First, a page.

Donors pledge $12 billion for Afghanistan, but under strict conditions

Donors pledge $12 billion for Afghanistan, but under strict conditions
3 min read
25 November, 2020
Afghanistan could receive $12 billion in aid over the next four years.
Afghanistan's Foreign Minister Haneef Atmar (L) said strict conditions would help focus peace talks [AFP]

International donors pledged Afghanistan a projected $12 billion in aid over a four-year cycle at a virtual conference hosted in Geneva on Tuesday, but many lay down strict human rights safeguards and progress on peace talks as conditions for securing the funds.

Donors committed $3 billion for 2021 and the amount was expected to remain stable annually through to 2024, said Ville Skinnari, Finland's minister for development cooperation and foreign trade, whose government co-organised the conference.

The funds - a drop on the amount pledged in the last aid conference on Afghanistan - came with strict caveats from donors, and some committed only for next year.

The US, for example, pledged $300 million in civilian aid to Afghanistan for 2020 but said another $300 would be made available based on progress in ongoing intra-Afghan peace talks held in Doha.

Germany, another top donor, pledged 430 million euros for 2021 and said it would continue contributing until 2024 – the end of Afghanistan's so-called 'Transformation Decade'.

However, Berlin stressed that "progress" was need to end the country's nearly 20 year-long war.

The EU for its part pledged 1.2 billion over four years but emphasised aid was conditional on containing the Taliban, amid fears that government compromises for peace could lead to vital progress on human and women's rights issues being undone.

"Afghanistan's future trajectory must preserve the democratic and human rights gains since 2001," EU foreign policy chief Josep Borrell said, Reuters reported.

"Any attempts to restore an Islamic emirate would have an impact on our political and financial engagement," he added, referring to the Taliban's hardline Islamist rule between the years 1995 and 2001.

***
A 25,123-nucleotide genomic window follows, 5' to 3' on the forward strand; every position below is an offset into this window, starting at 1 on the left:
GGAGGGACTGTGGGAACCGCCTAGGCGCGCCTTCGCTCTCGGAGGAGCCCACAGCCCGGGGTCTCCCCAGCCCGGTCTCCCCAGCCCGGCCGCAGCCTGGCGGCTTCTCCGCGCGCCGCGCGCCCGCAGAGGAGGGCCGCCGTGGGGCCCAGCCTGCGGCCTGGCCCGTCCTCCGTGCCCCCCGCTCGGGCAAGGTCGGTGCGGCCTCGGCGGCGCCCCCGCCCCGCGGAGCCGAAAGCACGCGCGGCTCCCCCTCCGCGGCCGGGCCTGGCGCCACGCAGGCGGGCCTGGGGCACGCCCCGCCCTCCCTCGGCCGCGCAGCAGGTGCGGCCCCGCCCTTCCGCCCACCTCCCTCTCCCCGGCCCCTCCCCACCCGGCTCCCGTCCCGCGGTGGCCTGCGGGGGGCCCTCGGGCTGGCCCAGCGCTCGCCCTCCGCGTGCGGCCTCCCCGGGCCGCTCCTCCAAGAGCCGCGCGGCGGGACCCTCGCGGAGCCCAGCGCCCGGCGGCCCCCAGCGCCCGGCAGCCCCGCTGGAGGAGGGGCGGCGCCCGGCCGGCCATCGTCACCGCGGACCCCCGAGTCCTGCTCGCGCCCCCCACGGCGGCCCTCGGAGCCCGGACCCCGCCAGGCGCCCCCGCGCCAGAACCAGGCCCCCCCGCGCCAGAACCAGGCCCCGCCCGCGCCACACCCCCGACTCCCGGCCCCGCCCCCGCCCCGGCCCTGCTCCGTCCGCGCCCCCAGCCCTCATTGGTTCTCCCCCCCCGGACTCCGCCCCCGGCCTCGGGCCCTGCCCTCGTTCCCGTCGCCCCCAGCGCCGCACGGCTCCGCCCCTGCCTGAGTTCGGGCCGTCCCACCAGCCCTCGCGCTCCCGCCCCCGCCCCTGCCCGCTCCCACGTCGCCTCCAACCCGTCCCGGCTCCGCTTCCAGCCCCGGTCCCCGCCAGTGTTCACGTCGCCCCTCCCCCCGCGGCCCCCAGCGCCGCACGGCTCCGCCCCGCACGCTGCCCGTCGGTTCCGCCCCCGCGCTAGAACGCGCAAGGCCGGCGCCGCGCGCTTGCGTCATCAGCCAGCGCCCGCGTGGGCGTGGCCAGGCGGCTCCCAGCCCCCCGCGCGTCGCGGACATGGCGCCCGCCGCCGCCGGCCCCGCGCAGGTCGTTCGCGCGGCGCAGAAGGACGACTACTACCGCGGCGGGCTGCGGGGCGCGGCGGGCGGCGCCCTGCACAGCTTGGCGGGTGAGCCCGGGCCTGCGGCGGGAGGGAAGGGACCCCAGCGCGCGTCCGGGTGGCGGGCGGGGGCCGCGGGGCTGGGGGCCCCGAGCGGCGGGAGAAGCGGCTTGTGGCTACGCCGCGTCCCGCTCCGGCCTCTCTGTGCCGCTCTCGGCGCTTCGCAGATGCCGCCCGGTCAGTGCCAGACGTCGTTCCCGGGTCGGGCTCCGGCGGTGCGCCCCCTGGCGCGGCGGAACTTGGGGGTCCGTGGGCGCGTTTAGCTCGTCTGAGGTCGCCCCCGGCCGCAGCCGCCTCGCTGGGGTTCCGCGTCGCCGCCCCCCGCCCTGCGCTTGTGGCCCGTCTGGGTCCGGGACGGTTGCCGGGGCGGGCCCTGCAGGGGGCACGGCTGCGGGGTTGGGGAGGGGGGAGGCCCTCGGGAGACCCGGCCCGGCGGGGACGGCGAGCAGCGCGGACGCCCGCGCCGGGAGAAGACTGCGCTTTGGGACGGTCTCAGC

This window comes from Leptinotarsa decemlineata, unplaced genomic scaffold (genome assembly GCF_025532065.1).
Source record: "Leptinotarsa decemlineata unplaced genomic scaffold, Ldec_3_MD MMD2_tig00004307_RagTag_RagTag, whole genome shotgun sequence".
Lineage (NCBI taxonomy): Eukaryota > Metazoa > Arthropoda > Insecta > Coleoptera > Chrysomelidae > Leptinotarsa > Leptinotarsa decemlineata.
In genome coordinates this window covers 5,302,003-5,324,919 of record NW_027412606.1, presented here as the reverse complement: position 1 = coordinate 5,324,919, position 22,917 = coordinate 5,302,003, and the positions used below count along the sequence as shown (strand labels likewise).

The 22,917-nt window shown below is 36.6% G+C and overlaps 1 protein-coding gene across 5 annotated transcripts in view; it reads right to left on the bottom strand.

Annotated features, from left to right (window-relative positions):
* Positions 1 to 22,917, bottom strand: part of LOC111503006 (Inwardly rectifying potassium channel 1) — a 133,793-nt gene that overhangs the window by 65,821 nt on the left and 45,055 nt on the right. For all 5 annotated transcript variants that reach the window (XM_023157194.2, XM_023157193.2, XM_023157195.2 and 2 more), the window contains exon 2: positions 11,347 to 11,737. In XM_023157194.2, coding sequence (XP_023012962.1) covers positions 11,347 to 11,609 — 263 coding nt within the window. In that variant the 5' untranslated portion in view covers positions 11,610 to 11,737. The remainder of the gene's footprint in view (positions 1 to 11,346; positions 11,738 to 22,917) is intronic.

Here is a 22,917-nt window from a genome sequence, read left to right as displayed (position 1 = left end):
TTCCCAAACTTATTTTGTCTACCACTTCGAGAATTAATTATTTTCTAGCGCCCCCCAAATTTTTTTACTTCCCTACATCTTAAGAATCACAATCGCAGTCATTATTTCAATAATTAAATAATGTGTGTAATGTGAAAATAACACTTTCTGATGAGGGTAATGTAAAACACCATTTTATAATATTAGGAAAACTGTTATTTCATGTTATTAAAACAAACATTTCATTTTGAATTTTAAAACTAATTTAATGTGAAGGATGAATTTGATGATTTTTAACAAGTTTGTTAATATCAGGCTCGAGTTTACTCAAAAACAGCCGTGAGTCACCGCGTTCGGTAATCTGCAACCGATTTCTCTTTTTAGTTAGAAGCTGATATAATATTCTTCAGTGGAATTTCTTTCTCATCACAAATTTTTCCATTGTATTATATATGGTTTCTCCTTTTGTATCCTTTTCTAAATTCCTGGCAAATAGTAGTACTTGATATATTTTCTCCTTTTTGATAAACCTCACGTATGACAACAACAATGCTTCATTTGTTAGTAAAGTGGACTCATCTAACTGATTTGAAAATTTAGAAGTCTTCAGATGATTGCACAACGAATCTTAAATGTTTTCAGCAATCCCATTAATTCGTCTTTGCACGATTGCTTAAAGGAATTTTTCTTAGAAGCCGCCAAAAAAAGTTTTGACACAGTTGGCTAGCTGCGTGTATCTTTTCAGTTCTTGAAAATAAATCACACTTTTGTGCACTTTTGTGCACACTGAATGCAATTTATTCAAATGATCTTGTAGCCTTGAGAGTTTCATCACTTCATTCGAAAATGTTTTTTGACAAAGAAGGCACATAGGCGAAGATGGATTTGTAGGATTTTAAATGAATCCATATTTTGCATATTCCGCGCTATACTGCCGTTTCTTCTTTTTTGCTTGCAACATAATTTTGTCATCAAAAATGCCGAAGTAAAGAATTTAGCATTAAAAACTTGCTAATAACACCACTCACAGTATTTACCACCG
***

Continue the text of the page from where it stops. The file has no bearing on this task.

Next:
Talks between the Afghan government and the Taliban began in September but have been mired in procedural wrangling as violence rages throughout the country.

"Signicant progress" had been made recently, claimed US Under Secretary of State for Political Affairs David Hale, who attended the donor conference via video link.

He said this included a preliminary agreement on ground rules allowing negotiators to proceed to the next stage of forming an agenda.

Afganistan's Foreign Minister Haneef Atmar however, said the "legal basis" for talks had not yet been resolved, though he expected progress soon.

As the donor's conference proceeded, two explosions tore through an outdoor market in the central province of Bamyan, usually considered a safe haven in Afghanistan, killing at least 14 people and wounding 45. 

The funds pledged match the upper end of 15-20 percent cut predicted by diplomats on the amount pledged in the 2016 donor conference on Afghanistan, which stood at $15.2 billion.

Read more: Afghanistan conference to set aid cuts, conditions amid war, pandemic

The fall is largely the result of uncertainties over the peace process and difficulties securing commitments from a government reeling from the financial effects of the coronavirus pandemic.

Diplomats say that keeping aid financing on a tight leash could provide foreign governments with leverage to galvanise the halting peace process.

The Afghan government agrees: Foreign Minister Atmar said strict conditions would help focus peace talks.

Yet economists and some diplomats are worried that even in the best-case scenario, the reduced amount would barely cover basic public services, at a time when Covid-19 and rising violence are increasing Afghanistan's needs.

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